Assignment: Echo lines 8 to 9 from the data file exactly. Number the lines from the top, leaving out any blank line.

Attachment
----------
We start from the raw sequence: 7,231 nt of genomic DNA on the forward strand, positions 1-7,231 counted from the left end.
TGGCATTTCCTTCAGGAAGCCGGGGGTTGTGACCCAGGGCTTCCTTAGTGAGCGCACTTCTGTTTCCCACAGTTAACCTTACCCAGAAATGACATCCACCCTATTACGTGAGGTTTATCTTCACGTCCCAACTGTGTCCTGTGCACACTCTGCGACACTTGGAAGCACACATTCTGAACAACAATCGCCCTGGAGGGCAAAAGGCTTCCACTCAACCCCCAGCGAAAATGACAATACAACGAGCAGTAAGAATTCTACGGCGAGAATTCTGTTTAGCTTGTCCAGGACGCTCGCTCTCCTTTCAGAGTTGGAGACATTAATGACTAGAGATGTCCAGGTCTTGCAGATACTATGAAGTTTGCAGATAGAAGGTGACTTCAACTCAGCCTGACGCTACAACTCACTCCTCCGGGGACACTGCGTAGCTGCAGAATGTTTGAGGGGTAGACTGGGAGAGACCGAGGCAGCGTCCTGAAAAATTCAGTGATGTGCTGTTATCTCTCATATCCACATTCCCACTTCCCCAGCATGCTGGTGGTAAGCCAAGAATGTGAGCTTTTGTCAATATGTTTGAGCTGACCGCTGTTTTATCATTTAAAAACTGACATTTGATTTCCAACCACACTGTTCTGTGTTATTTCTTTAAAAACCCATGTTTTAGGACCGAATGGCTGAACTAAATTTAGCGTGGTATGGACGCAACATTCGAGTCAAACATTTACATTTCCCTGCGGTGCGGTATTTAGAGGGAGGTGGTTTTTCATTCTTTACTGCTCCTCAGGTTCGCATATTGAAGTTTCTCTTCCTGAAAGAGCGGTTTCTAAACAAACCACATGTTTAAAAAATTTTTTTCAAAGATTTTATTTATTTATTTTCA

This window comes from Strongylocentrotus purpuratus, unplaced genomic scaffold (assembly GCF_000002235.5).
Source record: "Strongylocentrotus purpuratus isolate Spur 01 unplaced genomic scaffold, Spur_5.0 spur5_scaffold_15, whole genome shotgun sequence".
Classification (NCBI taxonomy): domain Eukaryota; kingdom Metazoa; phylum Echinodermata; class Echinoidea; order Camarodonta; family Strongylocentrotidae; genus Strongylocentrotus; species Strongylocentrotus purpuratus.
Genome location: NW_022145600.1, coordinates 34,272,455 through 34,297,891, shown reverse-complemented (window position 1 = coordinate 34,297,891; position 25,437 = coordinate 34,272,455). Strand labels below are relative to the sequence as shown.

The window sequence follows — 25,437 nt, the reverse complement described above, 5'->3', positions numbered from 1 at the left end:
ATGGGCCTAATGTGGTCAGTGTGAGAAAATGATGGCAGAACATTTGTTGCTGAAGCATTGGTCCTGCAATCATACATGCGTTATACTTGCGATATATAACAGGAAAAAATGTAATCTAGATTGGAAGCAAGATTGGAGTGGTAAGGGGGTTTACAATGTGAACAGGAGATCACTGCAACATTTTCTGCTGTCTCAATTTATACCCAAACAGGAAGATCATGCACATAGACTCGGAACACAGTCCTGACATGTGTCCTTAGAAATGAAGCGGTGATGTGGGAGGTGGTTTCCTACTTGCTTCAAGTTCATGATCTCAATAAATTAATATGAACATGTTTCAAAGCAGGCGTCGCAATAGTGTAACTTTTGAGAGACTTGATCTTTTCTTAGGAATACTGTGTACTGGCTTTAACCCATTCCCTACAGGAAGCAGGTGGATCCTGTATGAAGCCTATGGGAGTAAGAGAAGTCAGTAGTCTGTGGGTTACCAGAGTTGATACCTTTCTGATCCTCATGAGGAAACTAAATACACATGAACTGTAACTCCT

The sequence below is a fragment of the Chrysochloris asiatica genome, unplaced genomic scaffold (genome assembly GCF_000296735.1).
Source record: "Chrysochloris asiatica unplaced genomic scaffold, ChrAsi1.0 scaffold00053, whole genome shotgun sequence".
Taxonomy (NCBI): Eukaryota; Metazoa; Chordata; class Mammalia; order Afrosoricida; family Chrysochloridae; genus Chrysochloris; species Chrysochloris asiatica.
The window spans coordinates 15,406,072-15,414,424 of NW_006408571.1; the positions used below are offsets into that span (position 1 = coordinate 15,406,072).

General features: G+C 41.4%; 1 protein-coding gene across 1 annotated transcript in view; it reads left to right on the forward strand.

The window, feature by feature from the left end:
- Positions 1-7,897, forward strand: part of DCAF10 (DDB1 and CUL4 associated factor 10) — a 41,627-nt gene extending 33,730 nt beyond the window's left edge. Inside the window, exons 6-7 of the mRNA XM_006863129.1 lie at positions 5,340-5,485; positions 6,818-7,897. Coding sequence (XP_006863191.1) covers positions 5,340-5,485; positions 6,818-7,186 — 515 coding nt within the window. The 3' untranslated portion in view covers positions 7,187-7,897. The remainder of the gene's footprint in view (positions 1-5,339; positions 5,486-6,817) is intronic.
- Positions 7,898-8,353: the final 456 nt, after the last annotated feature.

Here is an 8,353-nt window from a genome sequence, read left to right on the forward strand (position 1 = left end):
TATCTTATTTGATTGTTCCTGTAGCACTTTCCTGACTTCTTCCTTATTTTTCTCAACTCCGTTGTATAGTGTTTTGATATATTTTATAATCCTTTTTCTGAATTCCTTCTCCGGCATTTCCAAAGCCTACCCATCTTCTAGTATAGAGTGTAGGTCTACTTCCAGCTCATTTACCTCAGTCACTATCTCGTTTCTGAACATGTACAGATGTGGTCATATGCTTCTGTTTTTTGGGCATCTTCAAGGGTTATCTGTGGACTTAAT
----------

ATGGGCCTAATGTGGTCAGTGTGAGAAAATGATGGCAGAACATTTGTTGCTGAAGCATTGGTCCTGCAATCATACATGCGTTATACTTGCGATATATAACAGGAAAAAATGTAATCTAGATTGGAAGCAAGATTGGAGTGGTAAGGGGGTTTACAATGTGAACAGGAGATCACTGCAACATTTTCTGCTGTCTCAATTTATACCCAAACAGGAAGATCATGCACATAGACTCGGAACACAGTCCTGACATGTGTCCTTAGAAATGAAGCGGTGATGTGGGAGGTGGTTTCCTACTTGCTTCAAGTTCATGATCTCAATAAATTAATATGAACATGTTTCAAAGCAGGCGTCGCAATAGTGTAACTTTTGAGAGACTTGATCTTTTCTTAGGAATACTGTGTACTGGCTTTAACCCATTCCCTACAGGAAGCAGGTGGATCCTGTATGAAGCCTATGGGAGTAAGAGAAGTCAGTAGTCTGTGGGTTACCAGAGTTGATACCTTTCTGATCCTCATGAGGAAACTAAATACACATGAACTGTAACTCCT

The sequence below is a fragment of the Chrysochloris asiatica genome, unplaced genomic scaffold (genome assembly GCF_000296735.1).